Beware of the Danger of Gambling Addiction

Place a bet – you might make a big score. The allure of making a quick buck is powerful. What if that quarter you drop in the slot returns millions? You start with a quarter, it becomes a dollar than hundreds – but never anything big. You may be on the road to a gambling addiction.

You can win five or ten dollars and then decide to but more tickets. As soon as the gambling urge takes hold. it is not a far cry from buying a lotto ticket to heading toward a casino for some real action.

With so many online gambling sites, it’s easy for anyone to gamble even those who are underage, and teenage gambling addiction is growing. The sites say you have to be over 18 or 21, but who’s checking the IDs?

Teens are three times more likely to get addicted to gambling than adults. Some rack up thousands of dollars in gambling debt before they’re even old enough to get a driver’s license!

Gambling is a hidden addiction because it’s more likely to be done in secret than on a night out to a casino with friends. As the addiction increases, gambling interferes with work, social, mental and physical aspects of your life.

Up to 4% of Americans have a gambling addiction. If you find that you crave the thrill of risking money and hoping to win big, then you’re an action gambler. But if you’re more likely to gamble when you’re upset or in some type of life crisis, then you’re an escapist gambler. Women are more likely to be escapist gamblers while men are usually action gamblers.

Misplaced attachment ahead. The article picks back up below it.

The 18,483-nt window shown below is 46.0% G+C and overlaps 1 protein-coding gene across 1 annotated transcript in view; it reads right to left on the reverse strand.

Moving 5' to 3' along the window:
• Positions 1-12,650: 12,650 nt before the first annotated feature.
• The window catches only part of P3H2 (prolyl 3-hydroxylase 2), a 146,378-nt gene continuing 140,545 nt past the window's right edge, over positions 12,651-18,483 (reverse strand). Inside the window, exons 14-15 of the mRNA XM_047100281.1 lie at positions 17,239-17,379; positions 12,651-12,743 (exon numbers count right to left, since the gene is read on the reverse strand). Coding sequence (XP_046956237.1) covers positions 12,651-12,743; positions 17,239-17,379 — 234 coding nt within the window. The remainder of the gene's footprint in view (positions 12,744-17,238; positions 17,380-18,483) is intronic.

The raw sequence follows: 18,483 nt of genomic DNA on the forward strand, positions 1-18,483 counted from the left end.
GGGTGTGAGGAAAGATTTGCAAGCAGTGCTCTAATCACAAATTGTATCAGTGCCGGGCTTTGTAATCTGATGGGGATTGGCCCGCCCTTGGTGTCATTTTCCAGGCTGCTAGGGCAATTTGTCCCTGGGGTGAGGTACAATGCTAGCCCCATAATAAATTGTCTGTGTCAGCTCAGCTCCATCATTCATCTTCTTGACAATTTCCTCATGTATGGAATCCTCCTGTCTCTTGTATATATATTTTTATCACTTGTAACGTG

If you realize that you’re driven to gamble and it’s taking over your life, then you need to get help. You can’t beat this on your own. An addiction to gambling really is as powerful as drugs or alcohol. Here are some tips to help you break the addiction to gambling:

1. Tell your spouse, significant other, parent or someone close to you. Ask for their support as you confront your problem.

2. Reduce your access to money. Cut up your credit and debit cards. Carry only small amounts of cash in your wallet.

3. Change your path. Stay away from places that are triggers to gamble.

4. Stay away from people who encourage you to gamble. If necessary, change your cell phone number or email address so that they can’t contact you.

Contact the nearest Gambler’s Anonymous group. Your family can attend this group with you so they know what is coming. And find an experienced counselor who can work one-on-one with you.



Source by Bill Urell

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